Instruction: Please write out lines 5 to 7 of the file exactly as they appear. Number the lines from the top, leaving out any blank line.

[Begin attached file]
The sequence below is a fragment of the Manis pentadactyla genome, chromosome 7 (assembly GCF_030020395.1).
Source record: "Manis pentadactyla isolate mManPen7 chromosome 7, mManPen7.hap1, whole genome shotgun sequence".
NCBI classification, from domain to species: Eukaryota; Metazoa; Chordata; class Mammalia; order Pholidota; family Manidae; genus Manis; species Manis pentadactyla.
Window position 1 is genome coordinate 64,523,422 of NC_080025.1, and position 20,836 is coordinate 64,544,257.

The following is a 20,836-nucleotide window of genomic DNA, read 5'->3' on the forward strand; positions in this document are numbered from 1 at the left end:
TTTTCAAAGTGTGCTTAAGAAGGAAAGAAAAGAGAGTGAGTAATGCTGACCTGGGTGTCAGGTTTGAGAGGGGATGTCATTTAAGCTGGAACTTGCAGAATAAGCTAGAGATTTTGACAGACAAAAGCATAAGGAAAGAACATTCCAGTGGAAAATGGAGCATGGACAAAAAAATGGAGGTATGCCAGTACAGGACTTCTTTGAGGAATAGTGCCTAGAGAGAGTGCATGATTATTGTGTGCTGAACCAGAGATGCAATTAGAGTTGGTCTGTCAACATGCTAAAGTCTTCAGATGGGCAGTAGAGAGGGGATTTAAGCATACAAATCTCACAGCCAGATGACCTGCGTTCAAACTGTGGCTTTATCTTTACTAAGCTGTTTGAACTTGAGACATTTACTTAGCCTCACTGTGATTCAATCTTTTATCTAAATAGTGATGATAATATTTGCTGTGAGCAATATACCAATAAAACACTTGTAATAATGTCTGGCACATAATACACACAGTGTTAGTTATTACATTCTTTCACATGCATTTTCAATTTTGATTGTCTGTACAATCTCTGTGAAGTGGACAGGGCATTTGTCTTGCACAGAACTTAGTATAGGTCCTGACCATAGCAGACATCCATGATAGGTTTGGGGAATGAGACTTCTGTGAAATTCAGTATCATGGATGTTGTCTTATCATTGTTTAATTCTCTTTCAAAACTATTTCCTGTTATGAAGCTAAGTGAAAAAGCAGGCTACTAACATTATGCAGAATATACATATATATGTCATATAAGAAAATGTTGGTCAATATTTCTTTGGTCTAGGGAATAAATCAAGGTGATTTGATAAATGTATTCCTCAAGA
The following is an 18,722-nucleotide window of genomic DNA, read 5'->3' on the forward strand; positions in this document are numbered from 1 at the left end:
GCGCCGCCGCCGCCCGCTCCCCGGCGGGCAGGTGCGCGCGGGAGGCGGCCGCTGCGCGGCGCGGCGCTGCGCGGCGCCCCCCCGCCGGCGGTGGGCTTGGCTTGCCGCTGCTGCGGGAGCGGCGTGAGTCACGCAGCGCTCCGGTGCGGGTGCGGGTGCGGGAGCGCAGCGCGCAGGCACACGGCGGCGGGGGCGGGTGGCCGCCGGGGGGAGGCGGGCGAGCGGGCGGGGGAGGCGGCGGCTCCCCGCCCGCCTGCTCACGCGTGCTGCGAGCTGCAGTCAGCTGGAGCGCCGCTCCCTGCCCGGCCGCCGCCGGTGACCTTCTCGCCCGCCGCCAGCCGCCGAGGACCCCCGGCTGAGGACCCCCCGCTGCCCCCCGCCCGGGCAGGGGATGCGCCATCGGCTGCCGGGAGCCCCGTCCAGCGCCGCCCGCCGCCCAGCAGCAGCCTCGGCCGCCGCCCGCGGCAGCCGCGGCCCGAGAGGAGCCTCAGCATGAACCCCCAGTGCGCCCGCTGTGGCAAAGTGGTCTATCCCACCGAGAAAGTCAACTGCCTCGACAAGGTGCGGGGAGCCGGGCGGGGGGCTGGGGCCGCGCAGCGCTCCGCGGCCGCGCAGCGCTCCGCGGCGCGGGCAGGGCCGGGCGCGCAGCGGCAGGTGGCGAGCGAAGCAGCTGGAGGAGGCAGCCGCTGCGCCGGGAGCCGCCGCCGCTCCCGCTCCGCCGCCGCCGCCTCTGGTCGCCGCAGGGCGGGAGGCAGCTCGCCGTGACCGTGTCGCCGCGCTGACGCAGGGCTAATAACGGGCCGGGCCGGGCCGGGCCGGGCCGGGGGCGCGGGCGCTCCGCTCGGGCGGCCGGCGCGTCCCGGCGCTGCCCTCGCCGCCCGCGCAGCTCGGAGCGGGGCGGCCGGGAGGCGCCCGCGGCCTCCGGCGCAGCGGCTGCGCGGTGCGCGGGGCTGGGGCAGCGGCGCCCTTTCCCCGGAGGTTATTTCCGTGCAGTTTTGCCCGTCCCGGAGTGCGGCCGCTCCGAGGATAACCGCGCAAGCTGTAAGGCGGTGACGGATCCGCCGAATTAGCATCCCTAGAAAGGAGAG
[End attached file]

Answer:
The following is a 20,836-nucleotide window of genomic DNA, read 5'->3' on the forward strand; positions in this document are numbered from 1 at the left end:
TTTTCAAAGTGTGCTTAAGAAGGAAAGAAAAGAGAGTGAGTAATGCTGACCTGGGTGTCAGGTTTGAGAGGGGATGTCATTTAAGCTGGAACTTGCAGAATAAGCTAGAGATTTTGACAGACAAAAGCATAAGGAAAGAACATTCCAGTGGAAAATGGAGCATGGACAAAAAAATGGAGGTATGCCAGTACAGGACTTCTTTGAGGAATAGTGCCTAGAGAGAGTGCATGATTATTGTGTGCTGAACCAGAGATGCAATTAGAGTTGGTCTGTCAACATGCTAAAGTCTTCAGATGGGCAGTAGAGAGGGGATTTAAGCATACAAATCTCACAGCCAGATGACCTGCGTTCAAACTGTGGCTTTATCTTTACTAAGCTGTTTGAACTTGAGACATTTACTTAGCCTCACTGTGATTCAATCTTTTATCTAAATAGTGATGATAATATTTGCTGTGAGCAATATACCAATAAAACACTTGTAATAATGTCTGGCACATAATACACACAGTGTTAGTTATTACATTCTTTCACATGCATTTTCAATTTTGATTGTCTGTACAATCTCTGTGAAGTGGACAGGGCATTTGTCTTGCACAGAACTTAGTATAGGTCCTGACCATAGCAGACATCCATGATAGGTTTGGGGAATGAGACTTCTGTGAAATTCAGTATCATGGATGTTGTCTTATCATTGTTTAATTCTCTTTCAAAACTATTTCCTGTTATGAAGCTAAGTGAAAAAGCAGGCTACTAACATTATGCAGAATATACATATATATGTCATATAAGAAAATGTTGGTCAATATTTCTTTGGTCTAGGGAATAAATCAAGGTGATTTGATAAATGTATTCCTCAAGA
The following is an 18,722-nucleotide window of genomic DNA, read 5'->3' on the forward strand; positions in this document are numbered from 1 at the left end: